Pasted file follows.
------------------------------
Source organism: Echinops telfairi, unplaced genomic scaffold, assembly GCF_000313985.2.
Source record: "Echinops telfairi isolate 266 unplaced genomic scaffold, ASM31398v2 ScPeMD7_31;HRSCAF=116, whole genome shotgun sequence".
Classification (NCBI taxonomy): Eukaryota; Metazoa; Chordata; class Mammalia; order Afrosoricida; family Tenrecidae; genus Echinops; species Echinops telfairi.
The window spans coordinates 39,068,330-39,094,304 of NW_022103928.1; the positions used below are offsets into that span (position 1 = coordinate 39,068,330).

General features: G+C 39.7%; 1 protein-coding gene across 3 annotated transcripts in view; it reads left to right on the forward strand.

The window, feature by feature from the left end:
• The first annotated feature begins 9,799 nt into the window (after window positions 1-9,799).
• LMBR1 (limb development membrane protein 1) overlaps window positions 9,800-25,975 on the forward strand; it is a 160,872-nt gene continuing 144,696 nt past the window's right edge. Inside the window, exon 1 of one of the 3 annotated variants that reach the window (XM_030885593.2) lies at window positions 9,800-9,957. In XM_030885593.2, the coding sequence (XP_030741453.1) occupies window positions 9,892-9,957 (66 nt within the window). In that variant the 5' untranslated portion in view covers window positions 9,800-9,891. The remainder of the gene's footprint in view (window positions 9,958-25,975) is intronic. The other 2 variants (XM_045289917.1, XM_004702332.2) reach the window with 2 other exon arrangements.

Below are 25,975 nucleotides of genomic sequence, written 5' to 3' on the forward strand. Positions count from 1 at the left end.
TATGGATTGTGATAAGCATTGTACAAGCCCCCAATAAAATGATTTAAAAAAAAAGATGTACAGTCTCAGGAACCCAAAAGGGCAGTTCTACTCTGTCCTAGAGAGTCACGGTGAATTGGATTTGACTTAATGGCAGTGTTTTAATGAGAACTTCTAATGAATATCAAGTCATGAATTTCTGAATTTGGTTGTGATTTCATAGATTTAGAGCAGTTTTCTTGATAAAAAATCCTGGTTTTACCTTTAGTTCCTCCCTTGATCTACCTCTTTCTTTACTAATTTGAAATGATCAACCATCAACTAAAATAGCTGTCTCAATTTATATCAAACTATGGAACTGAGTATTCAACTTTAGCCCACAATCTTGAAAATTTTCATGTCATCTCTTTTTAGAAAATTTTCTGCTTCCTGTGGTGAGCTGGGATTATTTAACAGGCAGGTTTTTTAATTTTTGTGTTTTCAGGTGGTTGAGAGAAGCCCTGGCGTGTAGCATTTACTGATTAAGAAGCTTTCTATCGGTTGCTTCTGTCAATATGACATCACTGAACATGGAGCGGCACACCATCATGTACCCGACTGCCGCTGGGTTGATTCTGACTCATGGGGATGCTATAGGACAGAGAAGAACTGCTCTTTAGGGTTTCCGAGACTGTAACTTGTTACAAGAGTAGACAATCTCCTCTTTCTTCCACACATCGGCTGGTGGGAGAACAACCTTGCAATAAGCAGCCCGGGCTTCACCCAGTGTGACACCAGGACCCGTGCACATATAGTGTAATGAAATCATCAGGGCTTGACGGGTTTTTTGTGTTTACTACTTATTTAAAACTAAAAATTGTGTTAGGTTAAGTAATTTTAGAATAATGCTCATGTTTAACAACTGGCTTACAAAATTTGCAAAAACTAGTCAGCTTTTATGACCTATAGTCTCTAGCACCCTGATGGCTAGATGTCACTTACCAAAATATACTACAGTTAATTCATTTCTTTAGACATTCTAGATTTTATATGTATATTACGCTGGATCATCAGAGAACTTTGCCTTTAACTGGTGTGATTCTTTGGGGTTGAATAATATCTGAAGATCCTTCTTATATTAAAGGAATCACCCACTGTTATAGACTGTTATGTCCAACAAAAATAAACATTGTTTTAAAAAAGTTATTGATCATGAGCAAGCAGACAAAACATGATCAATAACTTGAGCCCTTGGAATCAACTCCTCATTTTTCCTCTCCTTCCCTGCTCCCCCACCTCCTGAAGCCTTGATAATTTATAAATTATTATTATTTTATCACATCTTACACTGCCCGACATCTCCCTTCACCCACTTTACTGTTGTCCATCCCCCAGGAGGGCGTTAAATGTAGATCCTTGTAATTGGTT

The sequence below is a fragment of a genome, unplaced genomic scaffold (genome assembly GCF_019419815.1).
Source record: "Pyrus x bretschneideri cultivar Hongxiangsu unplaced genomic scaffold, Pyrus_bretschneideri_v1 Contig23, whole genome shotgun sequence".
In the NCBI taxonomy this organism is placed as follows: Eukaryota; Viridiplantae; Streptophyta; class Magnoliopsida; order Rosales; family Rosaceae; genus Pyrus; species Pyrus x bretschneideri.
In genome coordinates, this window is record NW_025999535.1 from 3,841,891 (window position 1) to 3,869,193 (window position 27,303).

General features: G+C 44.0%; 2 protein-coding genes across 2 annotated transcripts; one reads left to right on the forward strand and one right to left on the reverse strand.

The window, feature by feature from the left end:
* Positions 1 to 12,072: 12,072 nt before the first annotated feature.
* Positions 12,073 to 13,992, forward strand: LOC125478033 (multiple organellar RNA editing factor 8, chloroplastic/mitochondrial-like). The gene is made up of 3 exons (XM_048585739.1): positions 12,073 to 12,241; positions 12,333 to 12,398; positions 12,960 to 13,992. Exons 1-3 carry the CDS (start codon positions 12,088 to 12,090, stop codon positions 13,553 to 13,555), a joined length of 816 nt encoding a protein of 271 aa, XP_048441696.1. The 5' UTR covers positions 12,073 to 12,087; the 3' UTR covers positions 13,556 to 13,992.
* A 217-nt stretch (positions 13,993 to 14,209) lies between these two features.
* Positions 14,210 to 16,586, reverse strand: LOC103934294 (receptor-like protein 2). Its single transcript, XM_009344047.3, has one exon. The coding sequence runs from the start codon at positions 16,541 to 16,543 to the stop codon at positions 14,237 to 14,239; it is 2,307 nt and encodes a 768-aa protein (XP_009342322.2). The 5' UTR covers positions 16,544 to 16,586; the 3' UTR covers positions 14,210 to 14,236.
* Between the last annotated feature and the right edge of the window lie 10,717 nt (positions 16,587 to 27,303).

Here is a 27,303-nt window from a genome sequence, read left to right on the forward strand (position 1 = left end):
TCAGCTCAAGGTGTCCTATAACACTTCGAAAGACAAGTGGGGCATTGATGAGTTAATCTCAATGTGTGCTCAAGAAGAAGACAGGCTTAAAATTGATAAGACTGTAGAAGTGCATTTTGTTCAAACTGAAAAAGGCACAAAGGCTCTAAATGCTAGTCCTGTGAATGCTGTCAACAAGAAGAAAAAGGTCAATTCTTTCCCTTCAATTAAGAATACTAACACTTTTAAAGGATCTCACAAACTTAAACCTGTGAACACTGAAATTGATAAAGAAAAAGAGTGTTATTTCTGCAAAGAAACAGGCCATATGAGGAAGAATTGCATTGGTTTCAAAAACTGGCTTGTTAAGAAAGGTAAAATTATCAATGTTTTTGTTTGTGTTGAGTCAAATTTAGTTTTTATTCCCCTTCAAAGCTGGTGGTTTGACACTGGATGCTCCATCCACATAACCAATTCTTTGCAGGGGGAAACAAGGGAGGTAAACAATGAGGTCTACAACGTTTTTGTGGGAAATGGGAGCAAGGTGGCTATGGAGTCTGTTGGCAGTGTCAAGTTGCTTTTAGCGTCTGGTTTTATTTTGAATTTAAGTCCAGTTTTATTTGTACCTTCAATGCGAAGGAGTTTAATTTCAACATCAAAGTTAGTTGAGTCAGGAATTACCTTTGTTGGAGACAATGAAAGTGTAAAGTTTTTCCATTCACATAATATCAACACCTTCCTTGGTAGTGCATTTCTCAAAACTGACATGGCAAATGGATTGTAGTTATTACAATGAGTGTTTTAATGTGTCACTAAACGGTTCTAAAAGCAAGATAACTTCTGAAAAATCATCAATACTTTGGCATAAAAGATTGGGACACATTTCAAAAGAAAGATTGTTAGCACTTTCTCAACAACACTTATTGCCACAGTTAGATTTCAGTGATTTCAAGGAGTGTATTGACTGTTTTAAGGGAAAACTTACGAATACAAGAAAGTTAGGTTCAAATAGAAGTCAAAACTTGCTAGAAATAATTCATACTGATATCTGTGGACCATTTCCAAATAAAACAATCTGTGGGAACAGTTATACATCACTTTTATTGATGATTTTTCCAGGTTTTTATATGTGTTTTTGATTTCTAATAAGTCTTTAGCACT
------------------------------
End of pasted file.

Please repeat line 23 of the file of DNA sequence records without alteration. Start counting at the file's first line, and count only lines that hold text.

TCAGCTCAAGGTGTCCTATAACACTTCGAAAGACAAGTGGGGCATTGATGAGTTAATCTCAATGTGTGCTCAAGAAGAAGACAGGCTTAAAATTGATAAGACTGTAGAAGTGCATTTTGTTCAAACTGAAAAAGGCACAAAGGCTCTAAATGCTAGTCCTGTGAATGCTGTCAACAAGAAGAAAAAGGTCAATTCTTTCCCTTCAATTAAGAATACTAACACTTTTAAAGGATCTCACAAACTTAAACCTGTGAACACTGAAATTGATAAAGAAAAAGAGTGTTATTTCTGCAAAGAAACAGGCCATATGAGGAAGAATTGCATTGGTTTCAAAAACTGGCTTGTTAAGAAAGGTAAAATTATCAATGTTTTTGTTTGTGTTGAGTCAAATTTAGTTTTTATTCCCCTTCAAAGCTGGTGGTTTGACACTGGATGCTCCATCCACATAACCAATTCTTTGCAGGGGGAAACAAGGGAGGTAAACAATGAGGTCTACAACGTTTTTGTGGGAAATGGGAGCAAGGTGGCTATGGAGTCTGTTGGCAGTGTCAAGTTGCTTTTAGCGTCTGGTTTTATTTTGAATTTAAGTCCAGTTTTATTTGTACCTTCAATGCGAAGGAGTTTAATTTCAACATCAAAGTTAGTTGAGTCAGGAATTACCTTTGTTGGAGACAATGAAAGTGTAAAGTTTTTCCATTCACATAATATCAACACCTTCCTTGGTAGTGCATTTCTCAAAACTGACATGGCAAATGGATTGTAGTTATTACAATGAGTGTTTTAATGTGTCACTAAACGGTTCTAAAAGCAAGATAACTTCTGAAAAATCATCAATACTTTGGCATAAAAGATTGGGACACATTTCAAAAGAAAGATTGTTAGCACTTTCTCAACAACACTTATTGCCACAGTTAGATTTCAGTGATTTCAAGGAGTGTATTGACTGTTTTAAGGGAAAACTTACGAATACAAGAAAGTTAGGTTCAAATAGAAGTCAAAACTTGCTAGAAATAATTCATACTGATATCTGTGGACCATTTCCAAATAAAACAATCTGTGGGAACAGTTATACATCACTTTTATTGATGATTTTTCCAGGTTTTTATATGTGTTTTTGATTTCTAATAAGTCTTTAGCACT